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Member Since: December 1, 2009

Country: United States

  • Nice write-up. I agree with you and the comments of others. A new modern PLC does all the things that most have commented on and more (Hot swap, redundant processors, on-line configuration, etc.) and are truly great machines. But these features have always come with a high price tag. For example, an AB 1756-L61 lists for $6K, and that does not include backplane, com card, power supply, IO and all of the other things that make it work. Granted that this way overkill for the home or hobbyist, you get an idea of cost. The nice thing about some of the modern microcontrollers is that you get some of the great features of the PLC for $10 of dollars verses $100s or even $1000s. Would I use a basic Arduino to run a chemical plant, probably not. But for around the house stuff and simple machines, you betcha!

  • "While doing inventory, Joe received the tedious job of counting all of the capacitors on the end of this wire . . ."

  • Good tutorial. I work on industrial automation and am having to learn the basics of serial communication, RS-232 and RS-485, and Modbus. Good info. I also like you comment about engineering falling back on the fundamentals of how things work. Yep. We are problem solvers.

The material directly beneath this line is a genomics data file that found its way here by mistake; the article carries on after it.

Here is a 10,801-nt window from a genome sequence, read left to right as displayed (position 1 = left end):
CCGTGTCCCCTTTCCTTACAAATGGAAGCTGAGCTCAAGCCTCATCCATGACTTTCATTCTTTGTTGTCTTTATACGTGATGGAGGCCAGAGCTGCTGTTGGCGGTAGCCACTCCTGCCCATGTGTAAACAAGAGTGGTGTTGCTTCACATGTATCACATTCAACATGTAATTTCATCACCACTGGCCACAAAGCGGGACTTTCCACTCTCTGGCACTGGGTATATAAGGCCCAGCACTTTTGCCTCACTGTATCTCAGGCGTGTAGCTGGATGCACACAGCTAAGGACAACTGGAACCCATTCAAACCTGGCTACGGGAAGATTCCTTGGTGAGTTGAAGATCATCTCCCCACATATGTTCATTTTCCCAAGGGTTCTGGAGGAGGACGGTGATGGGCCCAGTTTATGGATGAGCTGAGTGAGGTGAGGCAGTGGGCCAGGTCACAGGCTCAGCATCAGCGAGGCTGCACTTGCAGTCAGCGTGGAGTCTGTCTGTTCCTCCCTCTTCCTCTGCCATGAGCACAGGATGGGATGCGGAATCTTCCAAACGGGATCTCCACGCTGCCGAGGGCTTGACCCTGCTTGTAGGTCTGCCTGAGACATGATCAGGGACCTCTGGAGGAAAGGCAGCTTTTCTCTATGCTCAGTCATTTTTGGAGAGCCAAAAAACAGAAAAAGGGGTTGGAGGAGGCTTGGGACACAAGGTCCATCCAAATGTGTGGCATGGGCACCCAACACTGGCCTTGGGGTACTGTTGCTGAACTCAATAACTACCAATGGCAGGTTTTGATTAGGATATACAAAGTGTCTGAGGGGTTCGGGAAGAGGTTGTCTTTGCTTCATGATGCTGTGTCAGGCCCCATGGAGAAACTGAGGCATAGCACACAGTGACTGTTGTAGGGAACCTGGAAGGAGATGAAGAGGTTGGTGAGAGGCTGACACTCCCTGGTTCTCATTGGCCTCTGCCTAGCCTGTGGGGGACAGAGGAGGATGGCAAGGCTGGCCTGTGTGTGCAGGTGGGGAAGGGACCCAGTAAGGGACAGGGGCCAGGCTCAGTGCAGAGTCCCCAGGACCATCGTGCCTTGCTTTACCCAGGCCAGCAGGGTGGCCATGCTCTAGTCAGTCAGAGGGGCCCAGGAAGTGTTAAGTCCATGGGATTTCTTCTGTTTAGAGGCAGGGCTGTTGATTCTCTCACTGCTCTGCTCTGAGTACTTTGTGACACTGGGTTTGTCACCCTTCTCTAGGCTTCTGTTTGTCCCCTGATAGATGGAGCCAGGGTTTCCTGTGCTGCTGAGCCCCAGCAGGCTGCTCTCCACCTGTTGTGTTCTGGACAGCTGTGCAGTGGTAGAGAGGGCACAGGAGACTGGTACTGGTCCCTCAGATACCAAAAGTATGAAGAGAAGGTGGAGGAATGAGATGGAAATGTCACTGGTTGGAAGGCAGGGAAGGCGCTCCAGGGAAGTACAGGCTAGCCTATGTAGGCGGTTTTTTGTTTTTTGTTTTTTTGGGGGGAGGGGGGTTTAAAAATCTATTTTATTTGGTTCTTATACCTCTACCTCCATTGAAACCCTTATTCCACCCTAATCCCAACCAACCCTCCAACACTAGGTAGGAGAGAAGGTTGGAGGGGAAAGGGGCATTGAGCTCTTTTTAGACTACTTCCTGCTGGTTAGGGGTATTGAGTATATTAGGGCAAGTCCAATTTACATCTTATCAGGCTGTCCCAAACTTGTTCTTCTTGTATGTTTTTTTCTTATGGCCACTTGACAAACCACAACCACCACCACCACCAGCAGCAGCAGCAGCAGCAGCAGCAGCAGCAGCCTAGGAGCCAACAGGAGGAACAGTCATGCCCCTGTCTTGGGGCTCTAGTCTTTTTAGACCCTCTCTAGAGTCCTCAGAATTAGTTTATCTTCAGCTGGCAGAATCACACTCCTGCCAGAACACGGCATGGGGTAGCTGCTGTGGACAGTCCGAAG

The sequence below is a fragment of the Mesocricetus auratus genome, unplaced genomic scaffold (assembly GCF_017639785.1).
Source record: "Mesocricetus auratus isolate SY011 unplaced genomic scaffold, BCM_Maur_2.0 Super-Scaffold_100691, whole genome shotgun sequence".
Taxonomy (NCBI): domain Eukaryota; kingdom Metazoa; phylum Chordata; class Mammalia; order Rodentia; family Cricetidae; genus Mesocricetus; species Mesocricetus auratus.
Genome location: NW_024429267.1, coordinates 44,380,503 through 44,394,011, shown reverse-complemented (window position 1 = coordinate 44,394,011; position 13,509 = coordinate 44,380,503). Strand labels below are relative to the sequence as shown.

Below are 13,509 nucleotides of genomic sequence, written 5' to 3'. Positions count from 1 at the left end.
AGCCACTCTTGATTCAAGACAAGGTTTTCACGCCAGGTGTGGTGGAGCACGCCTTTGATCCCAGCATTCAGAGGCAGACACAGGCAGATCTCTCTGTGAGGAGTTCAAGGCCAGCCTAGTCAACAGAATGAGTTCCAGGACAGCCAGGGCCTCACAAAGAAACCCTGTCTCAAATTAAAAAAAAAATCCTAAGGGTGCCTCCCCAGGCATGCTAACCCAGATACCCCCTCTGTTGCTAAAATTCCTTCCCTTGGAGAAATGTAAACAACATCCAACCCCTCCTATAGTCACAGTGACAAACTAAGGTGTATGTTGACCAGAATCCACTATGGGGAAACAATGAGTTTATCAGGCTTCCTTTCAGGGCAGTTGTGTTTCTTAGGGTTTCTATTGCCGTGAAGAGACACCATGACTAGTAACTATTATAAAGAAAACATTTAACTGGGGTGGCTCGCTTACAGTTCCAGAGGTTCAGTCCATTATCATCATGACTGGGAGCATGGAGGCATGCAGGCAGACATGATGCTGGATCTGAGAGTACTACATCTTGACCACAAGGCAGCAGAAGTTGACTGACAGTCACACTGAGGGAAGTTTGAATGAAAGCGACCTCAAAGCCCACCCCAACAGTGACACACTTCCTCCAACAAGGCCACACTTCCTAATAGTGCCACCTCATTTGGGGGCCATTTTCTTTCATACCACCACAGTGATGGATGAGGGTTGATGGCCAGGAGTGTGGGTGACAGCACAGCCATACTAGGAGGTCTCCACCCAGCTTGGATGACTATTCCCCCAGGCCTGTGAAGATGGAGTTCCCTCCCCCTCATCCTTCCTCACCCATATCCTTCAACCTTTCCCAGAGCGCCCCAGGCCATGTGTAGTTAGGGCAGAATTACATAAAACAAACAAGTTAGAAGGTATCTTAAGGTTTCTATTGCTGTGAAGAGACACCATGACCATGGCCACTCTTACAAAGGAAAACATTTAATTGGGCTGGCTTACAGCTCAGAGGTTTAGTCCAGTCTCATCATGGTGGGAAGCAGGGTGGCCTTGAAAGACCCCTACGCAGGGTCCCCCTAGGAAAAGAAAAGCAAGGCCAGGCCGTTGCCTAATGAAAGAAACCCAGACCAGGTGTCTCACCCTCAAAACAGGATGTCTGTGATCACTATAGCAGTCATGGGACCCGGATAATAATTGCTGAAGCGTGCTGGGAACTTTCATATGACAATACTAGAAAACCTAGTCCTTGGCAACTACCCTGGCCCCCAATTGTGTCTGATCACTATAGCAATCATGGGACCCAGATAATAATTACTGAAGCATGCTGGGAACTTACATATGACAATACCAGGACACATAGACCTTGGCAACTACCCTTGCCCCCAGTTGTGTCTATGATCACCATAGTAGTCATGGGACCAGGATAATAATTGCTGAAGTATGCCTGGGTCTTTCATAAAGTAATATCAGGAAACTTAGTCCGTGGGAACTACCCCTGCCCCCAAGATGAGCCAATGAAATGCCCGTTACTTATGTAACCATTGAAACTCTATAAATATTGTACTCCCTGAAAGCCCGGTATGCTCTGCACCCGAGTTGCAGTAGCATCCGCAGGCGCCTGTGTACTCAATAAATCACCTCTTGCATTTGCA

• I don't think the problem is getting to Mars as much as getting it to stop on the surface without going crunch. As you can see, getting stuff to land safely on our planet is hard enough. If smacking into a planet counts as a successful landing, the Russians beat us to the moon by many years. I really think when those soccer ball style NASA landing crafts hit Mars, the Martians kick the mess out of it a couple of times before it comes to stop.

  • This is great stuff.

  • Good analogy. When I started back into electronics, I purchased an Atmel prototype board and started learning assembler. Then I got the WinAVR C compiler. Things went from painfully slow, to just slow. I finally got an Arduino and things went to fast. I recently purchase one of the 2 axis accelerometer breakout boards. Pins lined up on the Arduino, downloaded some code from the Playground and saw results within a few hours verses a few weeks. No more Yak shaving for me.

  • There is a good tutorial on the Arduino Playground for this type of board. Was able to plug it into my Arduino and start seeing results. I wish all things in life were this easy.

  • Just got mine a week ago. I am sorry that I waited so long to buy one. It is real easy to use, the compiler is great, and the development community is top notch. Plenty of tutorials and examples to get you started. Have been able to do a lot and faster. If you are new at programming and microprocessors or have been out of the loop for a while (like me) this is a great place to start.

  • Thats a good one. Clever idea.

  • Also, if you are using a DB9 cable for RS232, use a straight through cable. A Null Modem cable will not work as the Tx and Rx wires are swapped. (I tried it for fun just to see.)

No public wish lists :(